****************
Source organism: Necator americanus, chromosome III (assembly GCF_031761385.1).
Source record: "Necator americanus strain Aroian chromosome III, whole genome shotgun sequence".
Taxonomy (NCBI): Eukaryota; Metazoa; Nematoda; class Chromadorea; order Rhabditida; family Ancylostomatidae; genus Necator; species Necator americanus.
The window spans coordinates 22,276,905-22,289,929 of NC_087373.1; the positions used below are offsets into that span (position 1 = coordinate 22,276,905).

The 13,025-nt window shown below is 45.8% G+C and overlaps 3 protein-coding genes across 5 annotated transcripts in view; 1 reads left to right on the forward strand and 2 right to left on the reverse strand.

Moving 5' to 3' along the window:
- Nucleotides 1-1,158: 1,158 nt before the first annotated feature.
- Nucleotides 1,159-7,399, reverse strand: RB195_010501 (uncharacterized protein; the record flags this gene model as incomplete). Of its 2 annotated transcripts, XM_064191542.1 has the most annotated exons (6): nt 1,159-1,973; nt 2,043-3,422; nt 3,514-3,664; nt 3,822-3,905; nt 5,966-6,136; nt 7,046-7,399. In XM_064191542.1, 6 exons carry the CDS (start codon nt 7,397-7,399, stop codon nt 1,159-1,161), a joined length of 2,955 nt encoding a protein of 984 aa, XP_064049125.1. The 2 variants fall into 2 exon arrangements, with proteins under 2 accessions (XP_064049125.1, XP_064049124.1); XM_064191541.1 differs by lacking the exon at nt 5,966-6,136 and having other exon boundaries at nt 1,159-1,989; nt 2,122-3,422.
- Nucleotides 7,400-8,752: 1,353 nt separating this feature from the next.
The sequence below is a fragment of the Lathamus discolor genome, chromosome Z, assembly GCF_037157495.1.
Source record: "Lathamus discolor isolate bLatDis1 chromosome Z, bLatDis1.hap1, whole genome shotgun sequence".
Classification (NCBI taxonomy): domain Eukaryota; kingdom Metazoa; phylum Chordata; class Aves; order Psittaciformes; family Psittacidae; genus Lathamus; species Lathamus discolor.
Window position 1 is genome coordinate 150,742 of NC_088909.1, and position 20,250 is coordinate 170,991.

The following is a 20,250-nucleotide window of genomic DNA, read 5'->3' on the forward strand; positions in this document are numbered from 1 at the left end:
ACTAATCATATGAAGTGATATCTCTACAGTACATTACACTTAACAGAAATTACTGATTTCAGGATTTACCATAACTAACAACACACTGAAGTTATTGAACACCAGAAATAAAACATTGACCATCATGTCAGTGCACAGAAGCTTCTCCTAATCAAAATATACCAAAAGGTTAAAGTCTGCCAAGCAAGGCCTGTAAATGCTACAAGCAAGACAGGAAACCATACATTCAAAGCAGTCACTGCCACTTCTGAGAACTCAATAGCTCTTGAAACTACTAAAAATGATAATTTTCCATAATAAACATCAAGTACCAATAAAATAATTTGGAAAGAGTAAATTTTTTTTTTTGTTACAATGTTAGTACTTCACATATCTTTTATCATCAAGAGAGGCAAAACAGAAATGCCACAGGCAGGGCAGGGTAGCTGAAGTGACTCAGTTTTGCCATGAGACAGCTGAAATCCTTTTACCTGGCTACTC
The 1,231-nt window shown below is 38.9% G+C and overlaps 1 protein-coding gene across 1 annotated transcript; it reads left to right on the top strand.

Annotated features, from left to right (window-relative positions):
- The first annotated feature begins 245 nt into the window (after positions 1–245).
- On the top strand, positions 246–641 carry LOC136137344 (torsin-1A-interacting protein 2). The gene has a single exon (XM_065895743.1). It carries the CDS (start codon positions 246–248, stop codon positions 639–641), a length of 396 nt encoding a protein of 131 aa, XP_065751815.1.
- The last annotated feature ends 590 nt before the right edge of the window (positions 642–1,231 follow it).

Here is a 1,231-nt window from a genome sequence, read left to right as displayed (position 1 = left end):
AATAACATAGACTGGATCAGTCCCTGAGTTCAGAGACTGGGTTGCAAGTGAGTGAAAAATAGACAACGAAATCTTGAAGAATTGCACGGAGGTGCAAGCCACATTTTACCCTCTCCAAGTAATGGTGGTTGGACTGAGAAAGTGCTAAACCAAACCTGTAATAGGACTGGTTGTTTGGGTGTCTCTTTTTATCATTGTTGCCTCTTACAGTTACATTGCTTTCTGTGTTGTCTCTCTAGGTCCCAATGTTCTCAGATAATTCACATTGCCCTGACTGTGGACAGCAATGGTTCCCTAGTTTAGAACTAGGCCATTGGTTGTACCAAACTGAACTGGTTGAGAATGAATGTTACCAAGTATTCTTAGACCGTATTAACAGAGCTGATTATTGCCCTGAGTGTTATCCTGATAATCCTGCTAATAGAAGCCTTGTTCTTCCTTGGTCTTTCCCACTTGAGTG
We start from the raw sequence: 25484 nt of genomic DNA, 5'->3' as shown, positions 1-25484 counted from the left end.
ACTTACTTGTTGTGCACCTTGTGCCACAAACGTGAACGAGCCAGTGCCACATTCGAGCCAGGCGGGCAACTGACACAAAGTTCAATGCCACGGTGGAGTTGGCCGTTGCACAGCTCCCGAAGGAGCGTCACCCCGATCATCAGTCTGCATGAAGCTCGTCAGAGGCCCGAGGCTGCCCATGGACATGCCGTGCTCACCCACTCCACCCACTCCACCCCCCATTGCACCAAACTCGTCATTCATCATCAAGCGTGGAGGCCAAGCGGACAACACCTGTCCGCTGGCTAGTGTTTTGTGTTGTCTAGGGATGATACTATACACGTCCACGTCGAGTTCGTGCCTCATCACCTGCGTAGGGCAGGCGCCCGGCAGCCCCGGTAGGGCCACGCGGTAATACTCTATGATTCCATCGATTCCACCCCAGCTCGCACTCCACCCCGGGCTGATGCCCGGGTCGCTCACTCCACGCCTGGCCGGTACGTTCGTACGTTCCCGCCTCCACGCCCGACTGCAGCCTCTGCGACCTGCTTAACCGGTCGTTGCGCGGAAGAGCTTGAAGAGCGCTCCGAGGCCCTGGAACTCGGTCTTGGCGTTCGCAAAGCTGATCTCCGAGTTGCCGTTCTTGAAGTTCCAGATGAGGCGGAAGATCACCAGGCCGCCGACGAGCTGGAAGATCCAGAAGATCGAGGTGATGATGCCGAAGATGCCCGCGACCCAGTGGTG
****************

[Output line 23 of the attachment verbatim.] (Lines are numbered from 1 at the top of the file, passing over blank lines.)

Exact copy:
We start from the raw sequence: 25484 nt of genomic DNA, 5'->3' as shown, positions 1-25484 counted from the left end.